Youth Forward Scholarship Winter 2017 – Inadequate Education

Name: Anagha Sreevals
From: Midlothian, Virginia
Grade: 10th
School: Clover Hill High School
Votes: 0

While
visiting family in Kerala, India, I encountered some children who
could not read or write at the age of nine. They could speak and were
evidently bright, but they were unable to obtain the primary
education that they need. Their situations shocked me; schools were
not affordable for them, hence they stayed at home and helped the
family. The situation is different in the United States; there are
free public schools for students to attend, however the education
system cannot cater to the needs of the individual and is leading to
widespread illiteracy. This should not be happening in a country
where almost all children are attending school.

According
to the U.S. Department of Education and the National Institute of
Literacy, thirty-two million adults in the United States cannot read.
About twenty-one percent of adults in the United States read below a
fifth-grade reading level; nineteen percent of high school graduates
can’t read. Similarly, according to the Organization for Economic
Cooperation and Development, the United States has a below-average
math literacy rate. In the United States, achieving social mobility
is difficult when one’s parents could not achieve proper education.
Therefore, it is crucial to acquire basic education in order to fully
succeed later on.

Although
this situation might be common in several communities, I have
realized through my job at Mathnasium, as a tutor, that students in
my local community are falling behind the curriculum. After falling
behind, catching up becomes extremely difficult. There are fourth
graders who have to use their fingers to do simple arithmetic, such
as adding three and four. While it is possible to catch up to their
grade level, it requires time, effort, and money to get there. This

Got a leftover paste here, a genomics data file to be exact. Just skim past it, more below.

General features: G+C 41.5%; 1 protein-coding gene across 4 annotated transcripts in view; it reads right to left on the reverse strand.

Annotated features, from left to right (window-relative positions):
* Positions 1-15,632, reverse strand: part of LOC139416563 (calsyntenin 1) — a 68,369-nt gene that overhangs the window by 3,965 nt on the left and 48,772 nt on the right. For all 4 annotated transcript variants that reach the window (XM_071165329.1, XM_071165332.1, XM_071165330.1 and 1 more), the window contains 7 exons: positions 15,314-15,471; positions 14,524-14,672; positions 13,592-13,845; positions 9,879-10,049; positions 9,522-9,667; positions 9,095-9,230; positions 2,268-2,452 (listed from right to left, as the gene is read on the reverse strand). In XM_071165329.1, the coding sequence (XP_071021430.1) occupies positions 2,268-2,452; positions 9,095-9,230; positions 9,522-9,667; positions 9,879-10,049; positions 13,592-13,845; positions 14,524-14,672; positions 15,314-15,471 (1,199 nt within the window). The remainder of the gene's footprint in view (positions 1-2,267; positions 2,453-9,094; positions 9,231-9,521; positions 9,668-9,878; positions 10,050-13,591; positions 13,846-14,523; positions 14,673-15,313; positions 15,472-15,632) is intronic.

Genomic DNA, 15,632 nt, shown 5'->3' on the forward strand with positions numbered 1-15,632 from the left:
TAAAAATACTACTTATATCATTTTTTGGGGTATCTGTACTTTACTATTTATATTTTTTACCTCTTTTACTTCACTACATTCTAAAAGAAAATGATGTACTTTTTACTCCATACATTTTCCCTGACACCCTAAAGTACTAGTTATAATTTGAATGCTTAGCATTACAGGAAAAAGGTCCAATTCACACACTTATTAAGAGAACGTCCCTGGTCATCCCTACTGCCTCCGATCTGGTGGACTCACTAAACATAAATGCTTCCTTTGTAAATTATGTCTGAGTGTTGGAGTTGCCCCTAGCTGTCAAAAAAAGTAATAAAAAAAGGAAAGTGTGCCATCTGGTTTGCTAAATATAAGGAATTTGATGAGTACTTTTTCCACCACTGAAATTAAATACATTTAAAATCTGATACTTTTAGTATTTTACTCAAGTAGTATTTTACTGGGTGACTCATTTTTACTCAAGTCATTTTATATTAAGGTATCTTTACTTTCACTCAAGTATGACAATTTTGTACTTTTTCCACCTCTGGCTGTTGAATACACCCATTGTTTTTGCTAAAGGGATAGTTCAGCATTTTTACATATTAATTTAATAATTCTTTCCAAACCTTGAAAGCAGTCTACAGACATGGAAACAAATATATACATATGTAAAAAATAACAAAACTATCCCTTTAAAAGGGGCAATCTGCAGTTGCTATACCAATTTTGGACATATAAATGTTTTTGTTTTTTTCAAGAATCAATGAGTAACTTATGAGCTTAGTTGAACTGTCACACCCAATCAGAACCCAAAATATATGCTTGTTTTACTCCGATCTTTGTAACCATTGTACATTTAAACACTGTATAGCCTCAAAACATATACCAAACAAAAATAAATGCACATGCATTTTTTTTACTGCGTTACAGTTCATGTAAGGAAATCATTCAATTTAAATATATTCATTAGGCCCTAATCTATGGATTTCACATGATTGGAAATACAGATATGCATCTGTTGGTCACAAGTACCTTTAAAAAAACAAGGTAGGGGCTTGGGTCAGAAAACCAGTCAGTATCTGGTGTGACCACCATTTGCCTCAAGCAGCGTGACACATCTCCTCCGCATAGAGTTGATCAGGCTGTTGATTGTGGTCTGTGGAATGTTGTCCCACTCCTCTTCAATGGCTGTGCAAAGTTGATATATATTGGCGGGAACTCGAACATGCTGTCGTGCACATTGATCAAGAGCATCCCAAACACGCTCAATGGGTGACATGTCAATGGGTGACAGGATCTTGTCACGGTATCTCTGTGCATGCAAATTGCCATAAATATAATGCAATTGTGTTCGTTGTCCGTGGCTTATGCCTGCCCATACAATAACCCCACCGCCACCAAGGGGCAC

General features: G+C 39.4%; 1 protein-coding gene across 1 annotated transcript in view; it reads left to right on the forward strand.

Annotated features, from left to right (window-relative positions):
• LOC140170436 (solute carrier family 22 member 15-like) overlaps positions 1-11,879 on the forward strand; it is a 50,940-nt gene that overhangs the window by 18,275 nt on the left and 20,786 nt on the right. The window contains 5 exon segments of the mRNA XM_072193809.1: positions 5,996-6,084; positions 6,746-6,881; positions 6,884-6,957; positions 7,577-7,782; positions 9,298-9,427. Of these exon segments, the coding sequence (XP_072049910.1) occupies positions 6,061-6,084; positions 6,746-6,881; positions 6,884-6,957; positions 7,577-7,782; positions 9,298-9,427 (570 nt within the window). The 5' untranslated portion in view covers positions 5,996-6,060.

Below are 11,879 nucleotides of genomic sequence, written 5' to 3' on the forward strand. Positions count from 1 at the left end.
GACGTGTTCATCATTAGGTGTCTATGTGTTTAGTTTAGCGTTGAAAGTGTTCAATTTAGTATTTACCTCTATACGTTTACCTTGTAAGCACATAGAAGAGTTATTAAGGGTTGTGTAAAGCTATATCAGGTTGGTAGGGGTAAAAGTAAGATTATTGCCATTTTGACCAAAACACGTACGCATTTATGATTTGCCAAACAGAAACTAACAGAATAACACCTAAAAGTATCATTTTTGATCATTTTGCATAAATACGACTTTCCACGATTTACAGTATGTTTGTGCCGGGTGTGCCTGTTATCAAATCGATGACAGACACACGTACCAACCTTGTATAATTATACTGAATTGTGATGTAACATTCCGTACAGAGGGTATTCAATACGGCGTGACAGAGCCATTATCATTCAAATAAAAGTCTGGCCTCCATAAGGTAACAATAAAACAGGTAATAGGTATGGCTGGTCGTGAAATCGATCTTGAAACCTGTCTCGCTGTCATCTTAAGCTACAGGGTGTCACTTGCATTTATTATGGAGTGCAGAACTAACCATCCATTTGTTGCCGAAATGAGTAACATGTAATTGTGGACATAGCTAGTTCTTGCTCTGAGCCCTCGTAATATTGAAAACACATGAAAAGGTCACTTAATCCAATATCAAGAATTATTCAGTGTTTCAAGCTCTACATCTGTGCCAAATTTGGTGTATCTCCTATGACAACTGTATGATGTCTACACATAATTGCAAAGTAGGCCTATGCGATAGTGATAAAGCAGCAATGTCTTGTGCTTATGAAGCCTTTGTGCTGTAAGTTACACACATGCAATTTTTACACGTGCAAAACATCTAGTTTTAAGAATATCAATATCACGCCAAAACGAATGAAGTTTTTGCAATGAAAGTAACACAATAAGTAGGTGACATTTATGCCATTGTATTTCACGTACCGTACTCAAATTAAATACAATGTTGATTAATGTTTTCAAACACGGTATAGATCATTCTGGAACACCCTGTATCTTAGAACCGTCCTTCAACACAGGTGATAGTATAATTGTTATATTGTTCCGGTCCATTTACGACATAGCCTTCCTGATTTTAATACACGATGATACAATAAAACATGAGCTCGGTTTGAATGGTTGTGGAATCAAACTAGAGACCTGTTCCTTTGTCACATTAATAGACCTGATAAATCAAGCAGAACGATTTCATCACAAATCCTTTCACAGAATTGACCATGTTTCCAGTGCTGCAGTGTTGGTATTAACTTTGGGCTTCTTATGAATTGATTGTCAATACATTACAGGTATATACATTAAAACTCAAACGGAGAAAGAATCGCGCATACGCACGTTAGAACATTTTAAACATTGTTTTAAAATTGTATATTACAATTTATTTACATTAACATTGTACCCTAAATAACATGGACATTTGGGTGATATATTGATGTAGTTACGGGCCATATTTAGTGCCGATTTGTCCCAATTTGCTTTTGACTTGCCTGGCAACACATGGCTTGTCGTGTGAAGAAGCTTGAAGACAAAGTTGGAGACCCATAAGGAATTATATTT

significantly disadvantages lower-income families who cannot afford
to provide their students with extra help if needed, leading
especially those children to fall behind the curve.

In
order to tackle this situation, I wish to start a program at all
elementary and middle schools during the summer where volunteers
could provide free tutoring and personalized learning plans for
students who need help with reading and mathematics. Students tend to
practice reading and mathematics less during the summer, thus further
minimizing their knowledge and skills. Although libraries provide
reading programs, a program through the school with volunteers and a
individualized plan would allow students to catch up to their grade
level as quickly as possible during the summer. The objective of the
program is to achieve student goals along while effectively preparing
them for the next school year. In order to improve the reading and
math literacy rates in the United States, communities need to provide
aid for students who need help in school, especially those who cannot
afford programs that require a hefty sum of money. Substantially,
primary education is necessary for success in any field, regardless
of what skills the job requires. Therefore, as a community we must
provide assistance to develop a strong population of children who
will lead the country.


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